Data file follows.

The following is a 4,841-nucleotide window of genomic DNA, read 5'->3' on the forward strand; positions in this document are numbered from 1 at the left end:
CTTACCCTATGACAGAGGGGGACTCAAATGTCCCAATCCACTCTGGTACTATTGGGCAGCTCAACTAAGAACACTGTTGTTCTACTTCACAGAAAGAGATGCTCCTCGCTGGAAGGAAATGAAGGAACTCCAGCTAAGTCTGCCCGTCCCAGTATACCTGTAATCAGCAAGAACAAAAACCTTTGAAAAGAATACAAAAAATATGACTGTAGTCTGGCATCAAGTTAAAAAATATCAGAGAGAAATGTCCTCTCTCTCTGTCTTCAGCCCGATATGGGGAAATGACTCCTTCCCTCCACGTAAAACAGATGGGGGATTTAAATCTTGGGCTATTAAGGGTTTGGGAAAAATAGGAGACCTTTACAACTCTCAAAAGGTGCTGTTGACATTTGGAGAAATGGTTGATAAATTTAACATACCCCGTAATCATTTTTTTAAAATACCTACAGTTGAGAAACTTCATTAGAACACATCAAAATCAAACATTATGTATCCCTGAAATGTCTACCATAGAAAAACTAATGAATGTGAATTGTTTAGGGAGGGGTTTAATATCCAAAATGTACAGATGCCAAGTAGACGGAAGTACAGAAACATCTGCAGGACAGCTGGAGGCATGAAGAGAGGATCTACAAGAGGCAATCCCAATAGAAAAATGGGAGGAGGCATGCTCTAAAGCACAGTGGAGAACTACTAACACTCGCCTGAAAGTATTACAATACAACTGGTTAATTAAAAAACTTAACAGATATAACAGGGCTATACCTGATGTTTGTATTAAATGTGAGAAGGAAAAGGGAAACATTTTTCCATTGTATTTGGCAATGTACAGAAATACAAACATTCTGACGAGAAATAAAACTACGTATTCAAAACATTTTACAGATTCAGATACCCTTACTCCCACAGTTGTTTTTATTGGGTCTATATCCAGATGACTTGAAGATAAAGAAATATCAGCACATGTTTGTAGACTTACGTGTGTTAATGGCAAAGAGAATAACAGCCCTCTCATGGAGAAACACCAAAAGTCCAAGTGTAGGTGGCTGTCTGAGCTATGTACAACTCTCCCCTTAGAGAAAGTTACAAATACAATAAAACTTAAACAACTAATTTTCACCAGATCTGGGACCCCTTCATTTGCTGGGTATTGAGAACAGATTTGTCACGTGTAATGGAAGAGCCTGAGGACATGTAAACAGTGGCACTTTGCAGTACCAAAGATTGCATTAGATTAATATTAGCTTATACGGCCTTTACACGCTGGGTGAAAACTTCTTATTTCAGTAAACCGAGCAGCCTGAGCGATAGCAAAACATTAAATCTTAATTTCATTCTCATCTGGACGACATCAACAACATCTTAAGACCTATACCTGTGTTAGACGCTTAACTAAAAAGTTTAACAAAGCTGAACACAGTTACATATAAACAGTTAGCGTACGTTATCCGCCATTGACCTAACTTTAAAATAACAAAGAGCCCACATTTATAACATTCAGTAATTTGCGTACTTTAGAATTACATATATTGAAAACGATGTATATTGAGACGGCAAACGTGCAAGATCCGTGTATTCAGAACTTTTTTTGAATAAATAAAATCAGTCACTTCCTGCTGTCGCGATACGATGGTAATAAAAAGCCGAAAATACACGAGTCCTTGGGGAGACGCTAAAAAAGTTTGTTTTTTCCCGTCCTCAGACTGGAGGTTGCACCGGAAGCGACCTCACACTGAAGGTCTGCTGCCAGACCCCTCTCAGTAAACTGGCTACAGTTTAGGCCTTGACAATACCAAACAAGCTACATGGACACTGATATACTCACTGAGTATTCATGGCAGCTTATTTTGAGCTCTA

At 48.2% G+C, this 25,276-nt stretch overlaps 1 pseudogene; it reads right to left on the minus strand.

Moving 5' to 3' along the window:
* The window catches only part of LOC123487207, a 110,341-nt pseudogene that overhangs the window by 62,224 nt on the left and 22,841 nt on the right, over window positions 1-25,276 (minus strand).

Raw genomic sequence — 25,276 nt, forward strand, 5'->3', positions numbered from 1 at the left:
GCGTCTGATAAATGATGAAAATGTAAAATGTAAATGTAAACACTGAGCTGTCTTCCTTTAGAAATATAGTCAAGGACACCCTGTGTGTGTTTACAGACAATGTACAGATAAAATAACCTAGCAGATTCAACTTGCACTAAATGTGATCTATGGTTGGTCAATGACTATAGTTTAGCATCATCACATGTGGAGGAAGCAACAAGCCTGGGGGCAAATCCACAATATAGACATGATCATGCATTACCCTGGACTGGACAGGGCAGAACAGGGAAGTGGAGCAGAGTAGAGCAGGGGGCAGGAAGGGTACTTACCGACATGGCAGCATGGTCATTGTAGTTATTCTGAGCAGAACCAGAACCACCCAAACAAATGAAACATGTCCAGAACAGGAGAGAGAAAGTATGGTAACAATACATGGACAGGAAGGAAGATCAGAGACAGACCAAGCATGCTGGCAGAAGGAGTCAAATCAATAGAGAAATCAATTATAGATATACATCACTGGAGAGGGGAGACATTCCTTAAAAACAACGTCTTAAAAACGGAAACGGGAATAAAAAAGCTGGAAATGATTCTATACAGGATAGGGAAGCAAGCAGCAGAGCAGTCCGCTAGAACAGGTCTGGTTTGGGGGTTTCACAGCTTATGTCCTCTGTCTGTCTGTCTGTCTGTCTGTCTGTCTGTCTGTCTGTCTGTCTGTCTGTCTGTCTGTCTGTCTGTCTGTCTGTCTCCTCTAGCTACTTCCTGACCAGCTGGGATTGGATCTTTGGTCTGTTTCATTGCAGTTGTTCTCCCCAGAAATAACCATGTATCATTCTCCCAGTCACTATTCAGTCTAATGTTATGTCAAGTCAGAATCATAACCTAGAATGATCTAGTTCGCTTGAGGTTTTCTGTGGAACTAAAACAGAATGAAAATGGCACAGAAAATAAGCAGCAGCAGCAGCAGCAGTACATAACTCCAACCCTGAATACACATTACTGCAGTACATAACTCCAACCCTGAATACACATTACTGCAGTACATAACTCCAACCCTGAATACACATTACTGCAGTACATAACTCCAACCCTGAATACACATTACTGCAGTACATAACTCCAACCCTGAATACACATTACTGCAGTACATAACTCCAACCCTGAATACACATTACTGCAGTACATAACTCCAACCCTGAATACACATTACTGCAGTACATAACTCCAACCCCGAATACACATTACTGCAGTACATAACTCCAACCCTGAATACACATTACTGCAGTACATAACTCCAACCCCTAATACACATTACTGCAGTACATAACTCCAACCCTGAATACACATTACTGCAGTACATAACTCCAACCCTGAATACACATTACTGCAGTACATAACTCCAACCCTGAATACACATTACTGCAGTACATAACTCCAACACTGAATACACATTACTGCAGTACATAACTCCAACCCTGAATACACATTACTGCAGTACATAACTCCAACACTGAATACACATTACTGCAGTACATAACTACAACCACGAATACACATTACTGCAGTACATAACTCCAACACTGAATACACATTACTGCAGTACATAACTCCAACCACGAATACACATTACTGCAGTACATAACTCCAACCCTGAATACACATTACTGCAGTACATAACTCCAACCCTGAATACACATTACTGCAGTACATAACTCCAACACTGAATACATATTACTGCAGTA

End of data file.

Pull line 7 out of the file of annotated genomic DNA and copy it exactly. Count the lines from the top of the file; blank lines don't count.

GCGTCTGATAAATGATGAAAATGTAAAATGTAAATGTAAACACTGAGCTGTCTTCCTTTAGAAATATAGTCAAGGACACCCTGTGTGTGTTTACAGACAATGTACAGATAAAATAACCTAGCAGATTCAACTTGCACTAAATGTGATCTATGGTTGGTCAATGACTATAGTTTAGCATCATCACATGTGGAGGAAGCAACAAGCCTGGGGGCAAATCCACAATATAGACATGATCATGCATTACCCTGGACTGGACAGGGCAGAACAGGGAAGTGGAGCAGAGTAGAGCAGGGGGCAGGAAGGGTACTTACCGACATGGCAGCATGGTCATTGTAGTTATTCTGAGCAGAACCAGAACCACCCAAACAAATGAAACATGTCCAGAACAGGAGAGAGAAAGTATGGTAACAATACATGGACAGGAAGGAAGATCAGAGACAGACCAAGCATGCTGGCAGAAGGAGTCAAATCAATAGAGAAATCAATTATAGATATACATCACTGGAGAGGGGAGACATTCCTTAAAAACAACGTCTTAAAAACGGAAACGGGAATAAAAAAGCTGGAAATGATTCTATACAGGATAGGGAAGCAAGCAGCAGAGCAGTCCGCTAGAACAGGTCTGGTTTGGGGGTTTCACAGCTTATGTCCTCTGTCTGTCTGTCTGTCTGTCTGTCTGTCTGTCTGTCTGTCTGTCTGTCTGTCTGTCTGTCTGTCTGTCTGTCTGTCTCCTCTAGCTACTTCCTGACCAGCTGGGATTGGATCTTTGGTCTGTTTCATTGCAGTTGTTCTCCCCAGAAATAACCATGTATCATTCTCCCAGTCACTATTCAGTCTAATGTTATGTCAAGTCAGAATCATAACCTAGAATGATCTAGTTCGCTTGAGGTTTTCTGTGGAACTAAAACAGAATGAAAATGGCACAGAAAATAAGCAGCAGCAGCAGCAGCAGTACATAACTCCAACCCTGAATACACATTACTGCAGTACATAACTCCAACCCTGAATACACATTACTGCAGTACATAACTCCAACCCTGAATACACATTACTGCAGTACATAACTCCAACCCTGAATACACATTACTGCAGTACATAACTCCAACCCTGAATACACATTACTGCAGTACATAACTCCAACCCTGAATACACATTACTGCAGTACATAACTCCAACCCTGAATACACATTACTGCAGTACATAACTCCAACCCCGAATACACATTACTGCAGTACATAACTCCAACCCTGAATACACATTACTGCAGTACATAACTCCAACCCCTAATACACATTACTGCAGTACATAACTCCAACCCTGAATACACATTACTGCAGTACATAACTCCAACCCTGAATACACATTACTGCAGTACATAACTCCAACCCTGAATACACATTACTGCAGTACATAACTCCAACACTGAATACACATTACTGCAGTACATAACTCCAACCCTGAATACACATTACTGCAGTACATAACTCCAACACTGAATACACATTACTGCAGTACATAACTACAACCACGAATACACATTACTGCAGTACATAACTCCAACACTGAATACACATTACTGCAGTACATAACTCCAACCACGAATACACATTACTGCAGTACATAACTCCAACCCTGAATACACATTACTGCAGTACATAACTCCAACCCTGAATACACATTACTGCAGTACATAACTCCAACACTGAATACATATTACTGCAGTA